Secondly, once CO2 infrastructure has been established, it benefits from economies of scale. This reduces the cost for transport and storage as more emitters decide to capture their emissions. Indeed, as CO2 capture can be retrofitted to many existing industrial plants, it protects existing assets and further limits costs.
Thirdly, an open CO2 network brings flexibility over deep decarbonisation options that boost the development of other potentially crucial measures. These include clean hydrogen (which can be used to decarbonise heat, power and transport), negative emissions (in combination with sustainable biomass or direct air capture), and a more circular, sustainable use of CO2, where climate benefits are assured.
Establishing CO2 infrastructure therefore provides options for emitters to choose whether to capture their CO2 for storage or utilisation, switch to hydrogen, or invest in completely new innovations. Having access to such infrastructure can directly improve the attractiveness of Europe as a base for industry.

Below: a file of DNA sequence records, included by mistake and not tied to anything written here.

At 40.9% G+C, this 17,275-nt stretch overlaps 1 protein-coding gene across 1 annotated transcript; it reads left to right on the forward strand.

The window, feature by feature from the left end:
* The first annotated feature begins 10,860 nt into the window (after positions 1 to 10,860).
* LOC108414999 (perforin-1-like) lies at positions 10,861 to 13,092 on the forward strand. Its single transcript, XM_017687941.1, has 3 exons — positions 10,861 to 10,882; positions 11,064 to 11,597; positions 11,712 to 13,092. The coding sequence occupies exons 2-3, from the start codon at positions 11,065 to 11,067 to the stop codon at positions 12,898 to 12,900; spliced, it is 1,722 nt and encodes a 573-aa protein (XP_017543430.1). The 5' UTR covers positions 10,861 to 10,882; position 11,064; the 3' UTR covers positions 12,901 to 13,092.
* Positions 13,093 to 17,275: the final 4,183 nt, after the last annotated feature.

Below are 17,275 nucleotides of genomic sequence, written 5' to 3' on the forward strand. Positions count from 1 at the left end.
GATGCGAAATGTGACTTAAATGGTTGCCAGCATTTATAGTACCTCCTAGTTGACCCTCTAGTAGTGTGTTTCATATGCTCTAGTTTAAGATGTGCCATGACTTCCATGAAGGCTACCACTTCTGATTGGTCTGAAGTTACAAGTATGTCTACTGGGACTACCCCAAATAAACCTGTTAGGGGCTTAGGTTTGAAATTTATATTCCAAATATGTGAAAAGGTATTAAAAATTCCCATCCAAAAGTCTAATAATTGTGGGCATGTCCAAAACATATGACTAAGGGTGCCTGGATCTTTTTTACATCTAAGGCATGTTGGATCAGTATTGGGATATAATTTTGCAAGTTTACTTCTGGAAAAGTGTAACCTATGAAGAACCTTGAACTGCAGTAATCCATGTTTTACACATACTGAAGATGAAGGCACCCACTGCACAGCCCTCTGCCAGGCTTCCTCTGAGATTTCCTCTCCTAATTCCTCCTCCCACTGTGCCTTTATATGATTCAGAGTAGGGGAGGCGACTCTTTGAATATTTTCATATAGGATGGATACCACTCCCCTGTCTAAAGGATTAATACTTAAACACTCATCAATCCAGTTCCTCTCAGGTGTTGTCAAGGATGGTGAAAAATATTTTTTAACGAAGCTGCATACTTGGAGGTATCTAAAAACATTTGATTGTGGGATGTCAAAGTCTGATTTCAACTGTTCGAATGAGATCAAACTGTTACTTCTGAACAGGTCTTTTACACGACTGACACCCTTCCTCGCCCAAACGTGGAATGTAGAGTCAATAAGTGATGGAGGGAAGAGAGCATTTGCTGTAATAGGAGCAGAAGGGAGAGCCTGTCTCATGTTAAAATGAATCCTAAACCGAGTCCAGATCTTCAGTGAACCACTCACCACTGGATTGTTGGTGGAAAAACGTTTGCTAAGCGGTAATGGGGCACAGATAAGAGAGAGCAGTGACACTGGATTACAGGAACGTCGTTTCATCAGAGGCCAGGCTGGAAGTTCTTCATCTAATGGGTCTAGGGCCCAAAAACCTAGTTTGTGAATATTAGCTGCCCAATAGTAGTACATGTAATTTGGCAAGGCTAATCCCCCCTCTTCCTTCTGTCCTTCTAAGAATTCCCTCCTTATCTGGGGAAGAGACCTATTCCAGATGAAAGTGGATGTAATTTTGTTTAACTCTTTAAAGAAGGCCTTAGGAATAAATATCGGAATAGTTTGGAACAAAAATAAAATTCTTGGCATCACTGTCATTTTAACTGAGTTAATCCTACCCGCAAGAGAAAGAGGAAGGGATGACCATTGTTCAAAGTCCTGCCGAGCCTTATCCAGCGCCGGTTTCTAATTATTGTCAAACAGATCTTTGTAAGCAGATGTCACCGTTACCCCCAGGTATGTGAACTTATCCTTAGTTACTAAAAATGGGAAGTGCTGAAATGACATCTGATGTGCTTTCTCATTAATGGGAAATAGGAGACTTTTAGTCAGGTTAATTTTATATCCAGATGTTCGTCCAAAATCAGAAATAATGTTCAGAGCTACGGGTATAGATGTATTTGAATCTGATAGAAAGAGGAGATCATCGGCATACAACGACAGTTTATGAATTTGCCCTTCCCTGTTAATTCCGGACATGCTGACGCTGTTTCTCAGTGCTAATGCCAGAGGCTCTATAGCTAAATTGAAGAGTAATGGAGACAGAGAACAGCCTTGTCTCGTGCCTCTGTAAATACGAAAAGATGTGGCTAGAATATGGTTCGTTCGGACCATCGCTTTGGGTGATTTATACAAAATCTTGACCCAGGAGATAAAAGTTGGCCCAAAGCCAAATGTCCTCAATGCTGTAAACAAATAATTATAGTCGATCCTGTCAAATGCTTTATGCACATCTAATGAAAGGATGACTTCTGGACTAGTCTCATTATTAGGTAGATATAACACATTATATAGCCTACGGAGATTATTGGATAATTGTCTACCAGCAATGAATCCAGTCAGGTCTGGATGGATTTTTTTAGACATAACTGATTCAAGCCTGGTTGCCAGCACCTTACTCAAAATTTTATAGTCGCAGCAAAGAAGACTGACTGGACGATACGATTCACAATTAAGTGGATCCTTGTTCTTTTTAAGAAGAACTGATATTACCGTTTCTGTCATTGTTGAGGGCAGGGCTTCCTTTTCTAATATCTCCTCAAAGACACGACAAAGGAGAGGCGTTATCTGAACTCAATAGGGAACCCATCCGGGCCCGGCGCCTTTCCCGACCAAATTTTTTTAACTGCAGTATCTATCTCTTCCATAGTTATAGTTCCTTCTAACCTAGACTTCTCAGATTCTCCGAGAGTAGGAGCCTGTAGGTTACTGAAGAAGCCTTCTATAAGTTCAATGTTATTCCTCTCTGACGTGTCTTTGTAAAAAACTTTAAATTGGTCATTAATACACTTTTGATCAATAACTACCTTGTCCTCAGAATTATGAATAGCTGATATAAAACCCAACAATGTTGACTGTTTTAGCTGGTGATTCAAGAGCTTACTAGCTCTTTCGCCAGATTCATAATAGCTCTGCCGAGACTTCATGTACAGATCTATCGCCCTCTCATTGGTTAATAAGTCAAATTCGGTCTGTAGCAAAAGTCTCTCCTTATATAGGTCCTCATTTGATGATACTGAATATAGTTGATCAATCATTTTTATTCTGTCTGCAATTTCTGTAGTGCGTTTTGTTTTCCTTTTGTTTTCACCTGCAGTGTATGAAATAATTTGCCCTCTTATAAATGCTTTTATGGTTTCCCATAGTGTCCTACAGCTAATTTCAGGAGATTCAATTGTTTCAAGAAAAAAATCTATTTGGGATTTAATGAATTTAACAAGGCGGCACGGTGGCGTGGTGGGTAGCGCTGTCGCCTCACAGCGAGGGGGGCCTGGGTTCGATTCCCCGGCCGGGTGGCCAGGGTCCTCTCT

Implementing CCS as a net-zero climate technology in the near future becomes a conversation changer — moving from potential pathway scenarios, to real action and a driver for innovation. A CO2 infrastructure is a “no regrets” investment that offers optionality and a real solution to reducing Europe’s emissions today and reaching net-zero emissions by 2050.
CCUS Projects Network revitalises activity at a crucial time
The Commission’s initialisation of the CCUS Projects Network to revitalise knowledge sharing across CO2 capture, transport, use and storage initiatives comes at a time when picking up the pace of implementing climate solutions is more crucial than ever. While a diverse set of studies have assured that we know of our options, acting on that knowledge and delivering them has yet to take place.
Through the CCUS Projects Network, we seek to provide a platform of discussion and action for capture, transport, utilisation and storage projects that can significantly advance Europe’s ability to achieve net-zero emissions. The projects we deliver in the next years will lay down the pathway to a low-emission industrial economy.
Credit: Bellona Europa